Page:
Thursday, September 23, 2004

A new way for me to think about Iraq

For the record: I had grave doubts about the Iraq war. I think even less of it now. I think war is one of the worst things humans do. I don't like GWB. But...

I can't get on board with the USA OUT OF IRAQ position.

In a situation like this, there will always be people who are so anxious to see the invader out of the country that they're willing to temporarily sacrifice the peace, security, and prosperity of the country in order to make them leave.

If 99% of Iraqis felt this way, there would still be a "war" on. I'm not sure at what point it stops being a war and becomes an insurgency, but in this case it was when the army stopped being a functioning entity and GWB declared victory.

Let's define "insurgents" as those Iraqis who still feel that way (ie, USA out at all costs). Everyone else is at least willing to tolerate us until we finish the rebuilding effort.

At what point would we consider the insurgency to represent enough of the population that we should get out of the country?
51%? 25%? 10%? 1%?

The population of Iraq is something like 25 million people, of which maybe 7 million are males between the age of 15-64.
If 1% of Iraq's population wanted us gone at all costs (ie, if 99% of the people didn't necessarily like us, but were content to let us stay there until we finished rebuilding), that would mean that the insurgency comprised 70,000 fighters (1% of 7 million).

And maybe it does. But if the number's that big, shouldn't we be seeing more bloodshed than we're seeing now? (If the insurgency was 10% of the population, that would mean almost 3/4 million fighters ready to blow stuff up and kidnap people. It seems fairly clear that it's not.)

And if 10% were the right number (ie, 90% of the people would rather have us stay for now), would that mean what is best for Iraq would be for us to withdraw? I feel we have a moral obligation to Iraq to fix what we started. What percent of the population has to want us gone for us to accept their word for it and withdraw, leaving them with damaged infrastructure, no established gov't, and most likely civil war? I suspect that if we weren't there, they'd be killing each other in far greater numbers than they are right now.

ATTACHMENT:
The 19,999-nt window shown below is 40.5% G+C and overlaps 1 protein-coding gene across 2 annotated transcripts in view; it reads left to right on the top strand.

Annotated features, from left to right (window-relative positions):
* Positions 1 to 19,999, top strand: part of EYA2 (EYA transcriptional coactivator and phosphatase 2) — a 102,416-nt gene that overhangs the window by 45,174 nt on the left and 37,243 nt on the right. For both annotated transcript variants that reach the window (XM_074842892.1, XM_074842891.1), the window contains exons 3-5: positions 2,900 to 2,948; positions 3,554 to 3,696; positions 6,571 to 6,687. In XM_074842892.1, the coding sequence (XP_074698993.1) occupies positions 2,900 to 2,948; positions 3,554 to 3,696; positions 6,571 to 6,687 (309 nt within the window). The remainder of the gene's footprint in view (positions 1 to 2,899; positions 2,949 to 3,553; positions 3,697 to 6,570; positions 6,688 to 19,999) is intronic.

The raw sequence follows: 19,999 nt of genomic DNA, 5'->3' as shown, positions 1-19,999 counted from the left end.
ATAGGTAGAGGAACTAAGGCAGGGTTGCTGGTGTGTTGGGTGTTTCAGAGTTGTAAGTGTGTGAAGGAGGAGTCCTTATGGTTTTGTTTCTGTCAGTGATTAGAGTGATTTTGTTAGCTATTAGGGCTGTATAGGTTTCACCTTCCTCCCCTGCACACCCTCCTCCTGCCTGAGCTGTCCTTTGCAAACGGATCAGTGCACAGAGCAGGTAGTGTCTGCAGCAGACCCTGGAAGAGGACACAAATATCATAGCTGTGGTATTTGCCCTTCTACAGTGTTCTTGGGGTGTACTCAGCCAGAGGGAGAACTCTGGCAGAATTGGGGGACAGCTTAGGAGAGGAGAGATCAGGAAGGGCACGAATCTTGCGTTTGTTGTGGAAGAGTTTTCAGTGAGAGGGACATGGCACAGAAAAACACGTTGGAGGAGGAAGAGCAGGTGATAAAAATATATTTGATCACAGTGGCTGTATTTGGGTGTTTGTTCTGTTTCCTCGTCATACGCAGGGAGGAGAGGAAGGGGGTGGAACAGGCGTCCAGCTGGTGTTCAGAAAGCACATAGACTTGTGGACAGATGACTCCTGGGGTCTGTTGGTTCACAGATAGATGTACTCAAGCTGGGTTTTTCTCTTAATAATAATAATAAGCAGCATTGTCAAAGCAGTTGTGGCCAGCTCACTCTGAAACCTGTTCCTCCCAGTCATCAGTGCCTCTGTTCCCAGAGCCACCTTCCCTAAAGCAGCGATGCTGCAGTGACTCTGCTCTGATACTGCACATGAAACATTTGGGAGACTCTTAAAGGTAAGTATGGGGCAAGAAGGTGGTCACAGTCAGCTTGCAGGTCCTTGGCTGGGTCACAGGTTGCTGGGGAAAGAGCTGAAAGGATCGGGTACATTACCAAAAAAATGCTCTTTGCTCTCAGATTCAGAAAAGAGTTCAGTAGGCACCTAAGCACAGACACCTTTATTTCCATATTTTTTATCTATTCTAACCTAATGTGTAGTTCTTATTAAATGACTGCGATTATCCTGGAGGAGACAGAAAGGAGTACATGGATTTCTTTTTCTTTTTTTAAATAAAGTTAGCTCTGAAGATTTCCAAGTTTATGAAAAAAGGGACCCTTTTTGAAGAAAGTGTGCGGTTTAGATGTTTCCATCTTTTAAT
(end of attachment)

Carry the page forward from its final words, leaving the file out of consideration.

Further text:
My impression is that
a) millions of Iraqis don't like us (big surprise)
b) but the VAST majority know that the war -- regrettable as it was, and whether they liked Saddam or not -- is water under the bridge. They are content to reap the benefits of the "occupation" rather than kick us out. They know we are providing what little stability there is in the region.

I think the insurgency looks (to us) like a far larger % of the population than it is, because their actions are what's on our headlines every day. Everything they do is worldwide news. Our media don't report things like:
- In Baghdad today, two schools were re-opened, and a new sewage treatment plant came online.
- In Mosul today -- a city of X million people -- nothing happened.
- In dozens of cities around the country, American patrols encountered no resistance, and enjoyed peaceful contact with thousands of citizens.

All we see is people getting beheaded and stuff blowing up. And granted, that's horrible. But it's not the full picture. And it's (IMO) too narrow a view to base policy on.

I believe there are over 50,000 fatalities in the US every year from car accidents. That works out to an average of somethign like 140 bloody deaths every single day. (We'll leave out the merely injured, just as the media seems to cover only fatalities in Iraq and doesn't spend much time on non-fatal casualties.) If the media covered car accidents the same way they do the insurgency, we'd be screaming for safer cars, or the withdrawal of all Americans from our own Interstates.

I talked last month with a Nat'l Guardsman home on 2-wk furlough. He said he's surprised at the news here -- that they have their issues, but the vast majority of Iraqis he deals with don't hate them. They're either glad Saddam's gone (read: the war didn't cost them family members or their home), or they like the stuff the US does: delivering water, supplies, building stuff.

According to him, the guardsmen now have to take cultural training, 99% of the time they don't bang down doors any more, they meet with elders in each city/village, they are well-received. There definitely *are* enemy combatants, but the fighting is mostly limited to a few hotspots -- the majority of the country is running more smoothly every day, and in his area it feels like many people like them and the insurgents are a tiny fraction of the population.

This is a kid from a white upper middle class family. He's not overly educated or sensitive about racial/cultural issues. But he speaks respectfully about the Iraqi people, and he seems fairly realistic and level-headed about the situation. Naturally his view wouldn't be complete, but it seems like a view that receives fairly small play in the national media. Mostly when we hear "Some good things are happening in Iraq", it seems like it comes out as a quote from conservative pundits or lawmakers, and is dismissed as right-wing rhetoric.

Or that's how it seems to me, anyway.


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